Living here in the Bible belt and across the nation, the LGBT community often experiences a hostile environment, illustrated by this current sign in Portland, TN.

Portland resident Ronnie Monday, who commissioned the billboard, claims he is serving the Lord with it. "As for me and my house," he told WSMV's Nancy Amons, "we will serve the Lord. And He says it's wrong. And in my opinion, that's what it is, it's wrong." And while Monday and his “concerned Christian” group are expressing their freedom of speech, we know this kind of message promotes fear, societal shame, and anger, especially toward all of the youth who view it.

Chris Sanders, the executive director of the Tennessee Equality Project (TEP), says of this signage, “We are obviously concerned about how these messages contribute to LGBT youth homelessness… At their best, faith communities can bring people together around shared values. This [billboard] message is divisive and picks on vulnerable gender and sexual minorities in an area where there are few resources.”  Chris adds that this kind of religious fervor can motivate parents to eject their LGBT kids from their homes, prompting severe psychological and physical distress, which is sometimes fatal.

A recent Rolling Stone article profiled a young woman named Jackie who, upon telling her pious parents that she is gay, received this response: "I don't know what we could have done for God to have given us a fag as a child.”  Although Jackie hoped her parents would come around in time, they completely cut off all emotional and financial support to her. She was left with nothing.

Rolling Stone further reports that social service workers believe family rejection partially explains why an estimated 40% of the homeless youth population are LGBT when they make up only 5% of the total youth population.  More kids come out earlier to their parents than in the past and teens are cast out of their homes prior to finishing high school.  LGBT kids are seven times more likely than their straight counterparts to be the victims of crime.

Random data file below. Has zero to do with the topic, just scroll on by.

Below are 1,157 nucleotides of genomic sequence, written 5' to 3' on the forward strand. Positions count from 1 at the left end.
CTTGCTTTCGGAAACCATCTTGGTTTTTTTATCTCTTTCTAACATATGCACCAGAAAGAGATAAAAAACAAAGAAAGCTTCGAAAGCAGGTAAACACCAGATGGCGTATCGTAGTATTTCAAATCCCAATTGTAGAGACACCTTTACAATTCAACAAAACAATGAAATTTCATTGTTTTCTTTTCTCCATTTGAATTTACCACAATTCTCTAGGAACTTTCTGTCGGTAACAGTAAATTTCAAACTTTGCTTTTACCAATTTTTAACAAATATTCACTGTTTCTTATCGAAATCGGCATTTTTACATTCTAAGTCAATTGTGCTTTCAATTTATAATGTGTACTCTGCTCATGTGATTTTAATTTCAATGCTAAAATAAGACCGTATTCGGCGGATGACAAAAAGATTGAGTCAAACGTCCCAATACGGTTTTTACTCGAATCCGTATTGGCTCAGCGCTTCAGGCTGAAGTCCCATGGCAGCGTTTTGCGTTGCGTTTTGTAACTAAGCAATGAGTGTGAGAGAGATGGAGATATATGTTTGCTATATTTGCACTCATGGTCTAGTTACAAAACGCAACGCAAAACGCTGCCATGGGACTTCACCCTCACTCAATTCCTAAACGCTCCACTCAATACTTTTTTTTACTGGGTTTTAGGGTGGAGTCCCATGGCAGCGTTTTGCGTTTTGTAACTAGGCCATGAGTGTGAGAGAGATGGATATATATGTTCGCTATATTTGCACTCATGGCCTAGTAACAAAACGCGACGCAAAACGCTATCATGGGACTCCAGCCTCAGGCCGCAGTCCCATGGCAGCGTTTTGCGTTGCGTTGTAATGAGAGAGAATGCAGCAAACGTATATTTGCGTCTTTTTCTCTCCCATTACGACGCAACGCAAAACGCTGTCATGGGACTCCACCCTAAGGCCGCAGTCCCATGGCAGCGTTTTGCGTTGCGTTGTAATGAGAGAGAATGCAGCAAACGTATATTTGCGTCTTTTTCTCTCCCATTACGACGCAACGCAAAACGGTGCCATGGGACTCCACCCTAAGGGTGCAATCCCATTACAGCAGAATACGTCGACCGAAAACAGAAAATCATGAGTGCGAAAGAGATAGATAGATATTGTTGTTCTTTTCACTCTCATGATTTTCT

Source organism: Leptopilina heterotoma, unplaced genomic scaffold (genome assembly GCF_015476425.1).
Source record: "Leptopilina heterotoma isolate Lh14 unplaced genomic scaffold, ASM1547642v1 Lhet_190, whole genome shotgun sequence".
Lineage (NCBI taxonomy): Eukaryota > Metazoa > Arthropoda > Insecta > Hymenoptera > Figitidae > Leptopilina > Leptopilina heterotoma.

When young people are rejected so completely by their parents, imagine the toll on the child.  Their once loving, supportive parents now turn their backs on these young people, prompting much suffering. During the past several years, the LGBT movement has focused on laws around marriage equality, changing 'don't ask, don't tell,' and obtaining adoption rights but we haven't been dealing as much on the homeless youth epidemic.  The tide may now be changing.

LGBT youth are at risk because they often lack access to medical care, they attempt suicide, use hard drugs, and are more likely to be arrested for survival crimes.  Some turn to survival sex. Also, for children who have grown up in sheltered, religious homes, their ability to cope with and handle homeless life is significantly decreased.  And if a child chooses to stay in the closet so parents won’t resort to extreme measures, they often suffer from depression, panic attacks, and sometimes get suicidal while they live a lie with great fear of being found out. This is no way for a child to develop into a healthy adult.

The bad news is that in June 2014 Nashville’s Oasis Center was forced to close its Transitional Living (TL) program due to the lack of available funding sources. Three years ago, Oasis lost federal funding for the TL program which had been functioning since 1992.  Prior to June of this year, Oasis spent more than $700,000 to cover the federal funding loss, according to Pam Sheffer, Program Director for the Just Us initiative.

The good news is that Pam is trying to coordinate several Nashville shelter programs to increase their access to homeless youth by initiating a task force to develop plans for youth’s immediate needs, like places to sleep: #streetfreesleep.  Although many have already joined the Task Force and have volunteered to create solutions to this problem, Pam would love to have more people involved. The task force has developed mid-term and long-term goals as well. Please contact Pam if you would like to help out in any number of ways:, (615)-327-4455.

We need to help our LGBT youth experience hope and find better ways to live without so much risk of danger, marginalization poverty and misery.

The bigots and bullies can post as many hate-filled billboards that they want. If we work together to support our youth in need, everyone will win. We are all in this together.




Barbara Sanders, LCSW, is a psychotherapist who writes social commentary:

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